Lesson 3 | Dangers to Avoid (2:45 minutes)

Five dangers that we need to avoid when it comes to the Bridge Talk™ and they're like potholes in the road of a relationship. So let's look at them quickly here. They're simple, but they're critical. The first is permission. If you get into a conversation where you're trying to sell or provide all kinds of information and you haven't received permission yet, it's not going to be well-received. People aren't looking for an industry brain dump at this point. And as we said earlier, they were probably just being polite when they asked you what you do. However, when they do give you that permission, it all changes.

The second thing is stereotypes. We want to avoid stereotypes as best we can. If you think about the way the brain works or more accurately, the memory, it's a series of coat hooks. And each of them has a little label underneath. So I receive a coat. I'm going to put it on a mental coat hook and my brain needs to put a label there. And it could only have one label. And so you have to decide what's the label going to be? And if you say, "I'm a financial advisor." They go, "Oh, I know what that is. I've got a stock broker." Well, that's not the same as a financial advisor, but the brain doesn't care. It handled it. So if you say, "I sell insurance." Their brain's going to be, "Oh, okay. I know about insurance people." And they go to whatever historical reference point they have about insurance. So we want to avoid stereotypes because they're going to put you in a bucket that you don't belong in before you even get a chance to start the relationship.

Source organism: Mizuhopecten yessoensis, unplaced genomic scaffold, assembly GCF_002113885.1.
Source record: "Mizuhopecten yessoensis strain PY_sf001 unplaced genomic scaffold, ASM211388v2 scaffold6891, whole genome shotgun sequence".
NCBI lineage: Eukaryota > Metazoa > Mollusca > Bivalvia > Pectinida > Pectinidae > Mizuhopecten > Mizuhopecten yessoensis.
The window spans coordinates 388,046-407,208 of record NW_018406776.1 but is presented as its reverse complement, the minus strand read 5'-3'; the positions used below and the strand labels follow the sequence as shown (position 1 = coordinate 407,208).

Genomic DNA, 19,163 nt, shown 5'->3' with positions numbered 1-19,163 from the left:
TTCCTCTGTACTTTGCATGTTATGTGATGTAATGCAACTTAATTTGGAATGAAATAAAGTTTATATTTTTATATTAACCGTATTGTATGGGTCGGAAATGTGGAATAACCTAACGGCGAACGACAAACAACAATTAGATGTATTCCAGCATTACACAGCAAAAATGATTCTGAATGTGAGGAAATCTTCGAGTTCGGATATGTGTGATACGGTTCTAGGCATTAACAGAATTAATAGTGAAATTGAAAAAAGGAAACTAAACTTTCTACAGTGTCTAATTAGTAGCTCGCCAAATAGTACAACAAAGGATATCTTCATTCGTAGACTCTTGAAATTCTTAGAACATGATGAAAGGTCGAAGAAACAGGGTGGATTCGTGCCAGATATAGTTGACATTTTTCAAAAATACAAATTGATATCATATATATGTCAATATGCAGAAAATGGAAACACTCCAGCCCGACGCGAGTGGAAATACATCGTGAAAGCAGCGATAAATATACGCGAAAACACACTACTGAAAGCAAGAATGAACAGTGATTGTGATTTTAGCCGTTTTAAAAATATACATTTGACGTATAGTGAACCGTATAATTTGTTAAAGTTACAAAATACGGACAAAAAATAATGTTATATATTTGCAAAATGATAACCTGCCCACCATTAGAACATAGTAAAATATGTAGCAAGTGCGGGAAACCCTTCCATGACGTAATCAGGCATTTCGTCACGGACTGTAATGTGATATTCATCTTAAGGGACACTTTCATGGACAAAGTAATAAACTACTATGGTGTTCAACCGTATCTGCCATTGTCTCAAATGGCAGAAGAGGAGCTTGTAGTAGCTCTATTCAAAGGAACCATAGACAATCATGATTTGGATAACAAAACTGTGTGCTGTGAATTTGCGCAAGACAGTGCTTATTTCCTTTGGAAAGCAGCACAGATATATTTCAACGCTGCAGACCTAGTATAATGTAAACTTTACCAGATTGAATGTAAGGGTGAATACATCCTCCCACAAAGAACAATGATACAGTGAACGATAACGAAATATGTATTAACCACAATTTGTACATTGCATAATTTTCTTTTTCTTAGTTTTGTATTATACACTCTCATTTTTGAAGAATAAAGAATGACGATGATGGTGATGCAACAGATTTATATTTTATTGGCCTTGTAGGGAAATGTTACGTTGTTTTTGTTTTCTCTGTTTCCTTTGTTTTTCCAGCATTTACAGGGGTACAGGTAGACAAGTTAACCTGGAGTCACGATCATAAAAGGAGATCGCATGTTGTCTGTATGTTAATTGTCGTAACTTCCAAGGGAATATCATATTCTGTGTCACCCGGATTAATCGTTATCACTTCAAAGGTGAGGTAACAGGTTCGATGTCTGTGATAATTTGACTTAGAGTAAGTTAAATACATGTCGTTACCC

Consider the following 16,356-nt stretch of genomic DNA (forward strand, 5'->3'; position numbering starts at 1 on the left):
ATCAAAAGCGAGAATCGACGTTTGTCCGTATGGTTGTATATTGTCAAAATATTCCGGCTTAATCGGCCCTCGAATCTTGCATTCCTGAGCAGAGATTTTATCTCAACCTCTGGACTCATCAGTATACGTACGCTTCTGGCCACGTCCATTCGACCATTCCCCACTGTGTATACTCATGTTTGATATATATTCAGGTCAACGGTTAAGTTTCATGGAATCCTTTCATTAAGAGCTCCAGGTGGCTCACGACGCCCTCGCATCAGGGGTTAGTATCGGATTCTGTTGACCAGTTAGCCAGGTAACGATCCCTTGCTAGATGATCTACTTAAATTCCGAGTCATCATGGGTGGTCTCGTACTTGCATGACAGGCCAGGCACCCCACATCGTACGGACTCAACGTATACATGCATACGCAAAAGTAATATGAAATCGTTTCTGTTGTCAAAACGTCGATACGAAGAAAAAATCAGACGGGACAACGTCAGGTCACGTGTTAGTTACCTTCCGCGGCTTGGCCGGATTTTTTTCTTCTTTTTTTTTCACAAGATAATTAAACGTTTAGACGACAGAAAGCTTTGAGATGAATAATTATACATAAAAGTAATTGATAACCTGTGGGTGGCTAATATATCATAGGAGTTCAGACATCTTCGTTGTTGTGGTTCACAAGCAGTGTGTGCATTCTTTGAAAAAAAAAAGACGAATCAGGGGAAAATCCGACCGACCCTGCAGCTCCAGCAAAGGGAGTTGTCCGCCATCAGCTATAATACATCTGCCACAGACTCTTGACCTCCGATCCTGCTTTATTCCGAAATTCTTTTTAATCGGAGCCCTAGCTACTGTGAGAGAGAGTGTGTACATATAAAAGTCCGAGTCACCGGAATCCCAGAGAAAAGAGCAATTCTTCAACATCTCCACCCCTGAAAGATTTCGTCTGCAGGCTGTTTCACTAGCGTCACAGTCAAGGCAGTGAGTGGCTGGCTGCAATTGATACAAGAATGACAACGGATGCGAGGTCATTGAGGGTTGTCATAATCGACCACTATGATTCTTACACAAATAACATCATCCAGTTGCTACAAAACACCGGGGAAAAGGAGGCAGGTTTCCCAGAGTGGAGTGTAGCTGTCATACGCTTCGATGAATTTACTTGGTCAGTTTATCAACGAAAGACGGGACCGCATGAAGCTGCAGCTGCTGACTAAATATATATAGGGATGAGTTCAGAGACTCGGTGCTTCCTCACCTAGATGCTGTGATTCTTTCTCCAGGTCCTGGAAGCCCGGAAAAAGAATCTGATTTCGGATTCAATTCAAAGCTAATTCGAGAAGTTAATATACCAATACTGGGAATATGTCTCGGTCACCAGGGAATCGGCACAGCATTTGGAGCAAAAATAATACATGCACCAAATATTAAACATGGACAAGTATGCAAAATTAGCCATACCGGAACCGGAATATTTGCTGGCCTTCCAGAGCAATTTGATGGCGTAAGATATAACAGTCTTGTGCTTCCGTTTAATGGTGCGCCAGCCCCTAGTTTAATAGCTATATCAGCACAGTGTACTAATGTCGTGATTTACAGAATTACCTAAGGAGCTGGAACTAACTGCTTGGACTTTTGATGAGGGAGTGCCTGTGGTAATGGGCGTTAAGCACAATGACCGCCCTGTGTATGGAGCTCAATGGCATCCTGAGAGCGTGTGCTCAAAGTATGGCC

The third is we do not want to be gimmicky. We don't want to trap them. We don't want to force them into mental games or puzzles or traps. We're not trying to trick them. We're not going to sound gimmicky. You're a professional. You're an expert. And we want them to see you that way. The fourth one may sound a little obvious when I say it, but it's really important. It's being irrelevant to them. For example, when someone says, "What do you do?" And you go into a deep technical explanation, thinking that they actually wanted to know in that moment, you probably became irrelevant to them. Now, one, because they may not know what you're talking about. They may not have the vocabulary. And two, they may not have the interest. You're irrelevant. They'll tune you out right away. Probably politely, but right away.

And the fifth danger that we face is if you start selling. This is not the time to sell. This is opening the relationship, not closing a deal. And you don't even know anything about them yet so how can you sell them something? We want to slow it down a little bit and instead of the attention being on us and talking about what we do and who we are and our clever language of why we're important to you and here's what you should get or here's what you should act on. Instead, we want to make the conversation about them, but not in any sort of evasive way. We want to do it in a way that's thoughtful. So those are the five dangers to avoid in the Bridge Talk.